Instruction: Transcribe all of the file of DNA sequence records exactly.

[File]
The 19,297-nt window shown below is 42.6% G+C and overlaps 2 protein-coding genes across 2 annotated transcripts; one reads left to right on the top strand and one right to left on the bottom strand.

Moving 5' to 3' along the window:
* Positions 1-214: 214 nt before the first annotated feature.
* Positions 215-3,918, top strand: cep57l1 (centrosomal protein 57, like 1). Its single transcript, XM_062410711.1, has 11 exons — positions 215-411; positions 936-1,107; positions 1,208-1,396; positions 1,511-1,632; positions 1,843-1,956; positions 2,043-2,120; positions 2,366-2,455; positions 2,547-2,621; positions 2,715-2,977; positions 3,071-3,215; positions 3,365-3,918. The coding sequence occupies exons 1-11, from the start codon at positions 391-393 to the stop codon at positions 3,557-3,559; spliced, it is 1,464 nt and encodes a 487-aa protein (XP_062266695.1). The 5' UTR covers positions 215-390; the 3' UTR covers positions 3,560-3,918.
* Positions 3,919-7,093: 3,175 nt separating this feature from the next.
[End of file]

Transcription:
The 19,297-nt window shown below is 42.6% G+C and overlaps 2 protein-coding genes across 2 annotated transcripts; one reads left to right on the top strand and one right to left on the bottom strand.

Moving 5' to 3' along the window:
* Positions 1-214: 214 nt before the first annotated feature.
* Positions 215-3,918, top strand: cep57l1 (centrosomal protein 57, like 1). Its single transcript, XM_062410711.1, has 11 exons — positions 215-411; positions 936-1,107; positions 1,208-1,396; positions 1,511-1,632; positions 1,843-1,956; positions 2,043-2,120; positions 2,366-2,455; positions 2,547-2,621; positions 2,715-2,977; positions 3,071-3,215; positions 3,365-3,918. The coding sequence occupies exons 1-11, from the start codon at positions 391-393 to the stop codon at positions 3,557-3,559; spliced, it is 1,464 nt and encodes a 487-aa protein (XP_062266695.1). The 5' UTR covers positions 215-390; the 3' UTR covers positions 3,560-3,918.
* Positions 3,919-7,093: 3,175 nt separating this feature from the next.